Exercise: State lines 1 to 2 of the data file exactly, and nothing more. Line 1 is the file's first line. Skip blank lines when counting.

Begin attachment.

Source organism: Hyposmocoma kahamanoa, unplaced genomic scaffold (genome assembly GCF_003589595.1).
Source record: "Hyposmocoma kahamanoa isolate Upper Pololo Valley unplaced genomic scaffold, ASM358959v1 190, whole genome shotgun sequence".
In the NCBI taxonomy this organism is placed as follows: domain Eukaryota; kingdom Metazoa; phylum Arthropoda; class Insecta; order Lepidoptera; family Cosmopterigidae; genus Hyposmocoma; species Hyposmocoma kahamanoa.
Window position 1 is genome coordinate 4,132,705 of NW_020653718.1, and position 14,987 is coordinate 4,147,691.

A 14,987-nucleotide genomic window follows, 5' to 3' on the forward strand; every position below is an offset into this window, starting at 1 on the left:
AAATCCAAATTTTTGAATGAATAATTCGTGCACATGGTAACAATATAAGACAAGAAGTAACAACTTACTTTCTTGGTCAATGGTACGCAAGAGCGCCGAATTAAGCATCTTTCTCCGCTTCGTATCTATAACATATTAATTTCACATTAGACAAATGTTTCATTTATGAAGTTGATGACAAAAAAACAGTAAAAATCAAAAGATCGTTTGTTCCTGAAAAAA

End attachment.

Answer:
Source organism: Hyposmocoma kahamanoa, unplaced genomic scaffold (genome assembly GCF_003589595.1).
Source record: "Hyposmocoma kahamanoa isolate Upper Pololo Valley unplaced genomic scaffold, ASM358959v1 190, whole genome shotgun sequence".